What to say when someone is depressed

Knowing what to say to a depressed person is not always easy. While you may feel uncomfortable and uncertain at first, know that everything you say doesn’t have to be deep or poetic. It should just be something that comes from a place of compassion and acceptance.

Try not to be deterred by worrying about saying the “wrong” thing. Too many people with clinical depression feel lonely – a condition that only makes them worse. If you don’t know what to say, just say it – and tell your friend you’re there for them.

Don’t accuse, threaten, blame, or despise how your friend feels. Let them know you’re there to talk about it.

Research has shown that people tend to withdraw when they are depressed, 2 so contacting a friend in need is an important first step. If your friend isn’t ready to talk, continue to offer your support by spending time with them and try to talk regularly, either in person, on the phone, or by text.

When you want to say more, but find it hard to express how you feel, try referring to the following statements that a depressed person might find helpful to hear.

Tell Them You Care

Those two simple words – “I care” – can mean so much to a person who may feel like the whole world is against them. A hug or a soft touch of the hand can even get that point across. The important thing is to reach out and let the person know they are important to you.

Remind Them You’re There for Them

Depression can make it seem like no one understands what you are feeling or cares enough about it to try to understand, which can be isolating and overwhelming.

You might not know what it will look like at first, but know that just reminding your friend that you are someone they can lean on can mean the world.

Ask How You Can Help

Depression places a tremendous burden on the person experiencing it, both physically and mentally, so there is probably a lot you can do to ease the burden while your friend recovers.

Your friend may be reluctant to accept your offer for fear of becoming a burden on you, so make it clear that you don’t mind that and that you want to help in the same way you know they would in a situation. similar.

It’s also possible that depression leaves your friend so tired and depressed that he or she doesn’t even know what kind of help to ask for. Be prepared with a few specific suggestions, which may include:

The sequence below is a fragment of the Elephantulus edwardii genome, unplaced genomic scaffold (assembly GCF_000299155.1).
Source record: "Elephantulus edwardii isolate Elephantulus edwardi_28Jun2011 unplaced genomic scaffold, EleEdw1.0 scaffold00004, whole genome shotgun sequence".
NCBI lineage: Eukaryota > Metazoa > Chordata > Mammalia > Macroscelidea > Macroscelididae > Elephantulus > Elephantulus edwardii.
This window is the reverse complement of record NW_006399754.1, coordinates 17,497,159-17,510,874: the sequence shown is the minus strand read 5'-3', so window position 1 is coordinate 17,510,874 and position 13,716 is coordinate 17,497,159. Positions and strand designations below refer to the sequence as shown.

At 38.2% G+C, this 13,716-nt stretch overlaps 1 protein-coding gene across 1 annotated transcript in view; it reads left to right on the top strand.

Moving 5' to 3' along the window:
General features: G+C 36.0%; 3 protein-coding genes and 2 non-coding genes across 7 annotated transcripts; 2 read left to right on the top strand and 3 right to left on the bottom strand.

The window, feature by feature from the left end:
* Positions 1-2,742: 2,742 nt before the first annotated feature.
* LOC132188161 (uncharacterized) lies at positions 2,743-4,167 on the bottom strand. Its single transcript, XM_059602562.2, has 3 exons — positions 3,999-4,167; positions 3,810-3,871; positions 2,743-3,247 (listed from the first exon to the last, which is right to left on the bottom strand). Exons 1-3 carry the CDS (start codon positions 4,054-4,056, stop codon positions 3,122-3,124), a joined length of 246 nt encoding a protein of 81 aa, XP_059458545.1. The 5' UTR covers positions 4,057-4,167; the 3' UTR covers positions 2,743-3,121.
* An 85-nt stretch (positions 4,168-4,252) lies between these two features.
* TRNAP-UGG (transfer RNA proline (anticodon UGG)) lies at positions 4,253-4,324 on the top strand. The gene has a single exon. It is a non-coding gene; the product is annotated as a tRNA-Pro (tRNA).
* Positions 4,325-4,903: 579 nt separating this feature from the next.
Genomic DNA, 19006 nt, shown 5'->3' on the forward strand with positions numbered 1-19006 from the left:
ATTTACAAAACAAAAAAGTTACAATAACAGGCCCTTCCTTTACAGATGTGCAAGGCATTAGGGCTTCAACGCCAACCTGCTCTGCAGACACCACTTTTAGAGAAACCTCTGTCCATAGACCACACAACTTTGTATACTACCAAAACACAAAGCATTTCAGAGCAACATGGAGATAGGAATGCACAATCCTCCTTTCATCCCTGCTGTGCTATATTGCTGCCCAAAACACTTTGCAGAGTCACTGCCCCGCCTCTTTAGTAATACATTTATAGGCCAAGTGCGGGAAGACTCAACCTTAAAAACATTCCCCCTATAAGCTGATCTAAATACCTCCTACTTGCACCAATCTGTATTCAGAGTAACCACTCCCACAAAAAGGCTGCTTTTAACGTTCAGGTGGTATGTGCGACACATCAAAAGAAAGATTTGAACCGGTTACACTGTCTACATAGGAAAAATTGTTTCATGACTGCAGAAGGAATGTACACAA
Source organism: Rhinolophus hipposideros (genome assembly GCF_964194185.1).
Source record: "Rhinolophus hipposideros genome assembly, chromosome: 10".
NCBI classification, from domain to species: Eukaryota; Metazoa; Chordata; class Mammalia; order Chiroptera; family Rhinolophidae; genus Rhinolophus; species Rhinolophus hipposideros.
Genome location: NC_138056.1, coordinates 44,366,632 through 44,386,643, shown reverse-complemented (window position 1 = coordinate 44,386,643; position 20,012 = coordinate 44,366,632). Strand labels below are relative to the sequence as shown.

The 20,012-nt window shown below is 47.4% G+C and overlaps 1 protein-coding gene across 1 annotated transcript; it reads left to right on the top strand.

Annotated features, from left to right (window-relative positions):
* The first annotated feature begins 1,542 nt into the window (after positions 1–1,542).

• Could you use help with housework or shopping?
  • Would you like the company for a while?
  • Would you like me to drive you to your doctor’s appointments?
  • Being specific about both time and activity can help. For example, instead of saying “Can I do something for you?” maybe ask, “Can I come on Saturday morning and do some yard work for you?”

Also, keep in mind that the help you think your friend might need may not be what they think would actually benefit them. Suggest – and listen.

Urge Them to Talk With a Doctor

Treatments for depression play a very important role in curing depression, but people are often ashamed of their condition or are pessimistic about whether treatment will really help.

If your friend is already seeing a doctor, offer to help them take their medication and be on time for appointments.

Ask Them If They Want to Talk

Sometimes the most important thing you can do for a depressed friend is to just listen sympathetically as they talk about what is bothering them, which allows them to relieve the pressure of repressed feelings.

Make sure you listen without interrupting. We all want to make things right for those we care about and often come up with quick fixes to deal with our own feelings of helplessness. Sometimes depressed people just need to talk without the conversation being taken over by well-meaning advice.

Remind Them That They Matter

A common feeling among those who are depressed is that their life doesn’t matter and no one would care even if they were gone. If you can sincerely talk to your friend about all the ways that matter to you and to others, it can help them see that they are valuable and valuable.

Tell Them You Understand

Before you say “I get” to someone, you need to be sure you are actually doing it. Have you ever suffered from clinically significant depression? If so, it may be helpful for your friend to learn that you have been through what they are feeling and that it can get better.

If what you went through was just a case of the blues, on the other hand, your friend may feel like you are trivializing their experience by comparing it to yours.

In that case, it would be better to just admit that you don’t understand exactly what they are going through, but care about them and want to give it a try. Often the best words to say are, “I don’t understand, but I really want to.”

Remind Them It’s OK to Feel This Way

Even though your friend’s problems may seem minor, resist the urge to judge or find simple solutions. The biochemical imbalances associated with depression are what explains how badly your friend feels about certain situations – not the situations themselves.

Instead, let them know that you regret that they feel so bad, and adopt an attitude of acceptance that this is how their depression affects them. If your friend has only recently started taking medication or counseling, it may take a while before they start to feel better.

Just as an antibiotic for strep throat takes a long time to work, antidepressants can take a long time to change chemicals in the brain (sometimes more than eight weeks or more).